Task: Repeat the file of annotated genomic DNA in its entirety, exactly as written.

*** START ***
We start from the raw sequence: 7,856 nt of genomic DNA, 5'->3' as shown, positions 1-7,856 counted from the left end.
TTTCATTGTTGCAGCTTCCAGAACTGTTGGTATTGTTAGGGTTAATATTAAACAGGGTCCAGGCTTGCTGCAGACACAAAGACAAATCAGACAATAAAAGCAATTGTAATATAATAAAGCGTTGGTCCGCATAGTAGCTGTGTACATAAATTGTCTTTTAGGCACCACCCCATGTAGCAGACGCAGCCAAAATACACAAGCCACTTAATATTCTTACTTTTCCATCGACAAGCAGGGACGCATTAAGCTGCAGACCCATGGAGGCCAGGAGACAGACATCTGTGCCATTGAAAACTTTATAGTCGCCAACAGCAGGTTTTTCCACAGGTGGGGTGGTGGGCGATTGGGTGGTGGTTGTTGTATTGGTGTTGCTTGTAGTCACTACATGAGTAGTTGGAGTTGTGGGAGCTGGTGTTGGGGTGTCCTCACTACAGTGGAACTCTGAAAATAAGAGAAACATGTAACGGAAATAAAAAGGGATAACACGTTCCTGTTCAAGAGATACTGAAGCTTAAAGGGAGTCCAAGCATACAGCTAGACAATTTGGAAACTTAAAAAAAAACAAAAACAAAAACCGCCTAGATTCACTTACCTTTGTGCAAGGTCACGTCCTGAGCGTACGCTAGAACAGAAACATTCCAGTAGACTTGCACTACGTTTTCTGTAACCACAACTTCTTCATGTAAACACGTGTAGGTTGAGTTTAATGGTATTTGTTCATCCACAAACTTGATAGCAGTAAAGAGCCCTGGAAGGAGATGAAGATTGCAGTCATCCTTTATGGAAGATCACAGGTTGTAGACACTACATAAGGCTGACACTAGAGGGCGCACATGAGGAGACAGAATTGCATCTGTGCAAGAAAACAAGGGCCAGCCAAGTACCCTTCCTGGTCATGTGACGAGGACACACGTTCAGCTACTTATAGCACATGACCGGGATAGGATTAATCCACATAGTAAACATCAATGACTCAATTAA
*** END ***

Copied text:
We start from the raw sequence: 7,856 nt of genomic DNA, 5'->3' as shown, positions 1-7,856 counted from the left end.
TTTCATTGTTGCAGCTTCCAGAACTGTTGGTATTGTTAGGGTTAATATTAAACAGGGTCCAGGCTTGCTGCAGACACAAAGACAAATCAGACAATAAAAGCAATTGTAATATAATAAAGCGTTGGTCCGCATAGTAGCTGTGTACATAAATTGTCTTTTAGGCACCACCCCATGTAGCAGACGCAGCCAAAATACACAAGCCACTTAATATTCTTACTTTTCCATCGACAAGCAGGGACGCATTAAGCTGCAGACCCATGGAGGCCAGGAGACAGACATCTGTGCCATTGAAAACTTTATAGTCGCCAACAGCAGGTTTTTCCACAGGTGGGGTGGTGGGCGATTGGGTGGTGGTTGTTGTATTGGTGTTGCTTGTAGTCACTACATGAGTAGTTGGAGTTGTGGGAGCTGGTGTTGGGGTGTCCTCACTACAGTGGAACTCTGAAAATAAGAGAAACATGTAACGGAAATAAAAAGGGATAACACGTTCCTGTTCAAGAGATACTGAAGCTTAAAGGGAGTCCAAGCATACAGCTAGACAATTTGGAAACTTAAAAAAAAACAAAAACAAAAACCGCCTAGATTCACTTACCTTTGTGCAAGGTCACGTCCTGAGCGTACGCTAGAACAGAAACATTCCAGTAGACTTGCACTACGTTTTCTGTAACCACAACTTCTTCATGTAAACACGTGTAGGTTGAGTTTAATGGTATTTGTTCATCCACAAACTTGATAGCAGTAAAGAGCCCTGGAAGGAGATGAAGATTGCAGTCATCCTTTATGGAAGATCACAGGTTGTAGACACTACATAAGGCTGACACTAGAGGGCGCACATGAGGAGACAGAATTGCATCTGTGCAAGAAAACAAGGGCCAGCCAAGTACCCTTCCTGGTCATGTGACGAGGACACACGTTCAGCTACTTATAGCACATGACCGGGATAGGATTAATCCACATAGTAAACATCAATGACTCAATTAA